United Nations peacekeepers should use force more frequently to protect civilians under attack but often fail to do so because they are afraid of court action, an internal report said.
UNITED NATIONS - United Nations peacekeepers should use force more frequently to protect civilians under attack but often fail to do so because they are afraid of court action, an internal report said.
The evaluation by the UN's Office of Internal Oversight Services noted a reluctance to deploy force -- even when it had been authorized by the United Nations Security Council.
A perceived lack of staff or equipment, and the threat of being court-martialed or prosecuted before the International Criminal Court, were among factors preventing peacekeepers using force in hot spots including South Sudan.
Of 507 incidents involving civilians between 2010 and 2013, only 20 percent "were reported to have attracted an immediate mission response," the report said.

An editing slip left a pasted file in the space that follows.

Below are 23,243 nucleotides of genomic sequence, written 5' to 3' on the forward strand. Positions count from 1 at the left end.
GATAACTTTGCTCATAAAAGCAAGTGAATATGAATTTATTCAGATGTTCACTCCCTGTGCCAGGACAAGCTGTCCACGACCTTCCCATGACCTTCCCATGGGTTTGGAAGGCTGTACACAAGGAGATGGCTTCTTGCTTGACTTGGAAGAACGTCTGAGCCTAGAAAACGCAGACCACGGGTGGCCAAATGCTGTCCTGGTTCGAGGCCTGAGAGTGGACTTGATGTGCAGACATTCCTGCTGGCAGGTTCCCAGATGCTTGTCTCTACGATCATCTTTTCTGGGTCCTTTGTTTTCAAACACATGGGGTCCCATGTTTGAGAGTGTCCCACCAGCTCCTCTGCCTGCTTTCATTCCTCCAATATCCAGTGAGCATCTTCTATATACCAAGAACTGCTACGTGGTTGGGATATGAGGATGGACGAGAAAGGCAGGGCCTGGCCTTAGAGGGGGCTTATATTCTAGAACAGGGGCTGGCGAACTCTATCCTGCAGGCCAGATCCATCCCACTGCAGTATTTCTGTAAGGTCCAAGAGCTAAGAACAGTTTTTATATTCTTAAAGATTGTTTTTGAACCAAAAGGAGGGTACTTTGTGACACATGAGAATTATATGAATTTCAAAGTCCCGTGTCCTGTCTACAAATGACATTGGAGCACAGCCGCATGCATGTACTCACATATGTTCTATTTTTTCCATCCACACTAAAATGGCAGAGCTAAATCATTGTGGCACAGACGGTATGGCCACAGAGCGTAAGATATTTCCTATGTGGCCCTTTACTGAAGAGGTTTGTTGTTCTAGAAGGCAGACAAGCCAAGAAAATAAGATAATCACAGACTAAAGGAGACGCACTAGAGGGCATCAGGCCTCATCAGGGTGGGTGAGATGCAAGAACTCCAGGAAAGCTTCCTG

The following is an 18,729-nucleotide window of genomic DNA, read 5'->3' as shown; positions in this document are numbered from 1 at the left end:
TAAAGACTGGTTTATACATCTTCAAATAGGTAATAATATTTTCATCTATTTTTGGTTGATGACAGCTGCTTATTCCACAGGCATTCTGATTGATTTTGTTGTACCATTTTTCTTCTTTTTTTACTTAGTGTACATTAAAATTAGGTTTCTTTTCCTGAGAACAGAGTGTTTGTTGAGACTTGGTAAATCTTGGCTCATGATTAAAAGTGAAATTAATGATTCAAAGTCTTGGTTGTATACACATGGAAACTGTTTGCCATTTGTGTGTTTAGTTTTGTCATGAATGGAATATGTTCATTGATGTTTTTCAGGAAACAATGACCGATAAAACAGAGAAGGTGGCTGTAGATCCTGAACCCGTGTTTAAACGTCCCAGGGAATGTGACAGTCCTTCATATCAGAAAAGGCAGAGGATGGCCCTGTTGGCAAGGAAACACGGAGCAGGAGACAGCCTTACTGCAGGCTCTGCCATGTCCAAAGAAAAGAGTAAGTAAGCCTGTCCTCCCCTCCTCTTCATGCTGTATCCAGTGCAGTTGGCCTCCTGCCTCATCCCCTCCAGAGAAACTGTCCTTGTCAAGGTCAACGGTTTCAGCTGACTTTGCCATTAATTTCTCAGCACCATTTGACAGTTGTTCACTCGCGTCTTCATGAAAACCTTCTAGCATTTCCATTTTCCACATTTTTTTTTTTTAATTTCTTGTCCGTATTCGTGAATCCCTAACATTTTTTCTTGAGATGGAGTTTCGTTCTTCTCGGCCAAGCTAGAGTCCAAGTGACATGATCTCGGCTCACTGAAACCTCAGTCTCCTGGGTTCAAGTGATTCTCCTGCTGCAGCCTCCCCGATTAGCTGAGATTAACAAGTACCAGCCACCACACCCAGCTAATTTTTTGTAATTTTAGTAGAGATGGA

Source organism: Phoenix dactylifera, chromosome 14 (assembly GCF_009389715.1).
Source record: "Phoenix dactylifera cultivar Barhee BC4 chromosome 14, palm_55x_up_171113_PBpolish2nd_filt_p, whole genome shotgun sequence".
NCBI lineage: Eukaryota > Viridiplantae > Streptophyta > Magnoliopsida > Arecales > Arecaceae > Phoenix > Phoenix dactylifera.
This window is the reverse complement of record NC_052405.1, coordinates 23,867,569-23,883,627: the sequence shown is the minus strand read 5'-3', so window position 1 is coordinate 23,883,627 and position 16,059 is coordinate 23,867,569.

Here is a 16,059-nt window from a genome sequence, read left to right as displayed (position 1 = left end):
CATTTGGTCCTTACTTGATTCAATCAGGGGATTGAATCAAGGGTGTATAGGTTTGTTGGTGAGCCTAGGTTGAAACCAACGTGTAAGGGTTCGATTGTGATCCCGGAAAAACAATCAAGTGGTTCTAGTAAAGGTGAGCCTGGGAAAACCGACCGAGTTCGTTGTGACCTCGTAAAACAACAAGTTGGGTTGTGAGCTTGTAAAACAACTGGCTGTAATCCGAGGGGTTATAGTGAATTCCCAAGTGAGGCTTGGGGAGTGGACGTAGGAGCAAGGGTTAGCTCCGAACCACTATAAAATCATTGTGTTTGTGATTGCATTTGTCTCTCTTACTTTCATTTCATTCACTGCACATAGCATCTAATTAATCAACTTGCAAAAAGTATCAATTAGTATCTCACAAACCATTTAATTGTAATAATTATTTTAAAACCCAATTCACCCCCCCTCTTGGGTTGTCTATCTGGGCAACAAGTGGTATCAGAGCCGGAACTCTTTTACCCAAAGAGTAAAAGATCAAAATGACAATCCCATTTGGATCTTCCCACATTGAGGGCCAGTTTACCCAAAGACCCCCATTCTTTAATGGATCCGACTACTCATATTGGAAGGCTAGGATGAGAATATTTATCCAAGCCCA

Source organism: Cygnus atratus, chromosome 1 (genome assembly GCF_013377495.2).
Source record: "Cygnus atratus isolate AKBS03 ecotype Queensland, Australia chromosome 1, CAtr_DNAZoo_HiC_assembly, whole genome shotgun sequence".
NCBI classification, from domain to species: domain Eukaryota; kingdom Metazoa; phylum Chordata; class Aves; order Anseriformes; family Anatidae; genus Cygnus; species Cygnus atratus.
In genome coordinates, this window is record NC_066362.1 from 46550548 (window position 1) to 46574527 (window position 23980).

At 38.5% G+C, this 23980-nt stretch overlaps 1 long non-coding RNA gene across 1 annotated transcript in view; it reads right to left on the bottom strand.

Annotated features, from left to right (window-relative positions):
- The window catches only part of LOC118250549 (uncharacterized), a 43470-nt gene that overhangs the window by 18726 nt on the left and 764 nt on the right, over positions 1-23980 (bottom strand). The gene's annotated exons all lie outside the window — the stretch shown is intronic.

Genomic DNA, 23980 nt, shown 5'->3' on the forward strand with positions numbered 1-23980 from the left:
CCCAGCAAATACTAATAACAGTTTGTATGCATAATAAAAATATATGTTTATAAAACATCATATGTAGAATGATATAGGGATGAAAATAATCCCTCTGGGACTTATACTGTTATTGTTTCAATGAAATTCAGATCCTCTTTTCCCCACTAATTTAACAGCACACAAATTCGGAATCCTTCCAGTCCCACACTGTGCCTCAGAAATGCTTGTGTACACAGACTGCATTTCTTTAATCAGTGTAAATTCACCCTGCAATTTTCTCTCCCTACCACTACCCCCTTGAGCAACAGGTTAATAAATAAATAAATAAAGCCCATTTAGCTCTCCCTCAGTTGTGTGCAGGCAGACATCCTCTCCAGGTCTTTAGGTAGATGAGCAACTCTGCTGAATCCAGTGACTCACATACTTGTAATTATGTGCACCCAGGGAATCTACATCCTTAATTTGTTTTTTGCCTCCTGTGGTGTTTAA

"In cases where response was reported, missions almost never used force, even as a last resort."
Responding to the report, UN peacekeeping chief Herve Ladsous said there needed to be more focus on "comprehensive political solutions."
"We also regret that the study did not highlight the central role host nations play in the protection of civilians," he added.
The report, dated March, was presented this week to a UN General Assembly committee charged with overseeing the organization's budget.
The report is based on evaluation of eight of 10 UN peacekeeping missions charged with protecting civilians, including those in the Democratic Republic of Congo, South Sudan, Haiti, and the joint UN-African Union mission in Darfur.
UN peacekeepers ''should use force more often'': report